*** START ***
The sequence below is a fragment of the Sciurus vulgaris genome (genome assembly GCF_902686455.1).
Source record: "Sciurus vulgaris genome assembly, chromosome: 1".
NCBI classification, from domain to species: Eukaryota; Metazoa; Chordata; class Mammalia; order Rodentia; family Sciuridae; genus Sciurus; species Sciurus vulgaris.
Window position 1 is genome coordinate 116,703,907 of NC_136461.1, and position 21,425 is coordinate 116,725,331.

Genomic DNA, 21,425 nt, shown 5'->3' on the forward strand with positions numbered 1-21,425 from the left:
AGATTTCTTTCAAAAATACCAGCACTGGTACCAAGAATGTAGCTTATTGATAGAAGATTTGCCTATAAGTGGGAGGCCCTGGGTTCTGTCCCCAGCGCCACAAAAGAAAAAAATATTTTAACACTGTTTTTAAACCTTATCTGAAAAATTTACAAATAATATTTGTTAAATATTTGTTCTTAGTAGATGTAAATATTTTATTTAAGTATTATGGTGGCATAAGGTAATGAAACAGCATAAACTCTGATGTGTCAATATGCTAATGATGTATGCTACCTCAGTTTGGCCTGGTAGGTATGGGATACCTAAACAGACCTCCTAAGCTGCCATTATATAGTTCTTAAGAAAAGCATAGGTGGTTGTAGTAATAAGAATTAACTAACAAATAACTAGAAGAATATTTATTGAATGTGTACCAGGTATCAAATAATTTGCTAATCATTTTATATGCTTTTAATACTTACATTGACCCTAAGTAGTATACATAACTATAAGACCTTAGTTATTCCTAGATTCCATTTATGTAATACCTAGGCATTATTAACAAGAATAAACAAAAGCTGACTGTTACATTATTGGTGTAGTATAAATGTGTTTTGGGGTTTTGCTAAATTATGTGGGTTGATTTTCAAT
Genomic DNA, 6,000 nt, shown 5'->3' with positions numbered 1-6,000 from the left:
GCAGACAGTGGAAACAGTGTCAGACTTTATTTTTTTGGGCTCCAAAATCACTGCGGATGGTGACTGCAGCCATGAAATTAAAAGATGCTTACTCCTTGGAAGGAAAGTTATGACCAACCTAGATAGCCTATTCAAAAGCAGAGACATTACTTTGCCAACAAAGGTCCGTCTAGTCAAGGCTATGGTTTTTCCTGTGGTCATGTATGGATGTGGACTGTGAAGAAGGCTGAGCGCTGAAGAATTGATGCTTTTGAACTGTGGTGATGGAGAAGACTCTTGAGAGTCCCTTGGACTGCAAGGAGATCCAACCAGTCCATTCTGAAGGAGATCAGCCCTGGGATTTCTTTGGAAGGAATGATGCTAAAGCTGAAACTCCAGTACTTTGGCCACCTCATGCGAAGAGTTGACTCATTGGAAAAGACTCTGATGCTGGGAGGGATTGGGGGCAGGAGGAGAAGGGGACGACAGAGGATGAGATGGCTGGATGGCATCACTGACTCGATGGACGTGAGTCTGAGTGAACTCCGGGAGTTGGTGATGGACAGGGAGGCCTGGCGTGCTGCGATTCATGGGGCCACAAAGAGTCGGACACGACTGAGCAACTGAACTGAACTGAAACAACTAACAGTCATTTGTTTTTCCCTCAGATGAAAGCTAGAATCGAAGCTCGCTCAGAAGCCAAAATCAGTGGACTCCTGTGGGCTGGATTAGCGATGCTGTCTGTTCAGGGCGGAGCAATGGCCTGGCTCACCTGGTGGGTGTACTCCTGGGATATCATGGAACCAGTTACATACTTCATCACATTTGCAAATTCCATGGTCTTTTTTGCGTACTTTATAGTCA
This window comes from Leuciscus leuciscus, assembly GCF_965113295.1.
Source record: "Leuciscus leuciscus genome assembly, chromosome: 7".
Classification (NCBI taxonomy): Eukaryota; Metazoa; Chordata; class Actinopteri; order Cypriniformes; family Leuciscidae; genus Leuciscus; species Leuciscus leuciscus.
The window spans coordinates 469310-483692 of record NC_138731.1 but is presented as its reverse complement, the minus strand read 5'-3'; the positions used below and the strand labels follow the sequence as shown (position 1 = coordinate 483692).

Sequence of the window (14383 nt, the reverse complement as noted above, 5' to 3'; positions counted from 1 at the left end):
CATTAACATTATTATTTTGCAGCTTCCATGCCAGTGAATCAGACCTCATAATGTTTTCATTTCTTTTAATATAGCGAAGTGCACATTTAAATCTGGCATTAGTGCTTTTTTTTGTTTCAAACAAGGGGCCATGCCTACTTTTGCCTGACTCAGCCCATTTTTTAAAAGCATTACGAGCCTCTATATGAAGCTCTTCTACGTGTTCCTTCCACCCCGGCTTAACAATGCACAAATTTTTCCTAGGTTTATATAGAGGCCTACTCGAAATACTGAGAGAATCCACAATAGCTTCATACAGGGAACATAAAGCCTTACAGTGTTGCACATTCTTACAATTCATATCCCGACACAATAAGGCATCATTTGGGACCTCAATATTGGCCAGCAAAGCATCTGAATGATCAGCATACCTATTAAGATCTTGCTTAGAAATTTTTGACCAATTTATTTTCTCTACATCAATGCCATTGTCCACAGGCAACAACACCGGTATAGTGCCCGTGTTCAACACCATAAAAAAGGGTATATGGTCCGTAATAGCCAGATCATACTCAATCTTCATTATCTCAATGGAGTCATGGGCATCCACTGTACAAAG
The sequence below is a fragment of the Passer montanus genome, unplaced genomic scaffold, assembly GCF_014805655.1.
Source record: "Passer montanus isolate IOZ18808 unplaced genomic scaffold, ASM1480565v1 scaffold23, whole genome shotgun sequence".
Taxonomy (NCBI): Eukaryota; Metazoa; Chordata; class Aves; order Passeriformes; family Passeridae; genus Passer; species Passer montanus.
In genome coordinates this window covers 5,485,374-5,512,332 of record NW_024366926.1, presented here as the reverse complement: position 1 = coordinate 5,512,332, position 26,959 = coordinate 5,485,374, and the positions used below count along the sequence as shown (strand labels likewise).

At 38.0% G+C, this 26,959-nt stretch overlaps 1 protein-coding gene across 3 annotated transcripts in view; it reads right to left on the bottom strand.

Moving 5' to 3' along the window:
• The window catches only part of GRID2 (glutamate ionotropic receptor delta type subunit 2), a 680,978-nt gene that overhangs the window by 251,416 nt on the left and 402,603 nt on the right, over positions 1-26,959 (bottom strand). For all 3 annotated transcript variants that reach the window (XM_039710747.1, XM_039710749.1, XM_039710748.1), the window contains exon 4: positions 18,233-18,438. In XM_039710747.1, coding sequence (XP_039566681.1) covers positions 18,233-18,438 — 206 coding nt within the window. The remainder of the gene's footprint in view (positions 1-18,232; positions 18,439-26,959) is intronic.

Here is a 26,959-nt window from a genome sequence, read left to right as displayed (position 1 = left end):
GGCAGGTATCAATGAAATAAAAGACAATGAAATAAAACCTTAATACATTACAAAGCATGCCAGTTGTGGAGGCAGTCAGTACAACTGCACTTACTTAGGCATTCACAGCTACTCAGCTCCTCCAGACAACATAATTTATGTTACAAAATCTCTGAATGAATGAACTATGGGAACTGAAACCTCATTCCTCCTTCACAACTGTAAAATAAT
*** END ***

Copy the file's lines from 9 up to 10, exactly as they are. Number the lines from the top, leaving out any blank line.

This window comes from Leuciscus leuciscus, assembly GCF_965113295.1.
Source record: "Leuciscus leuciscus genome assembly, chromosome: 7".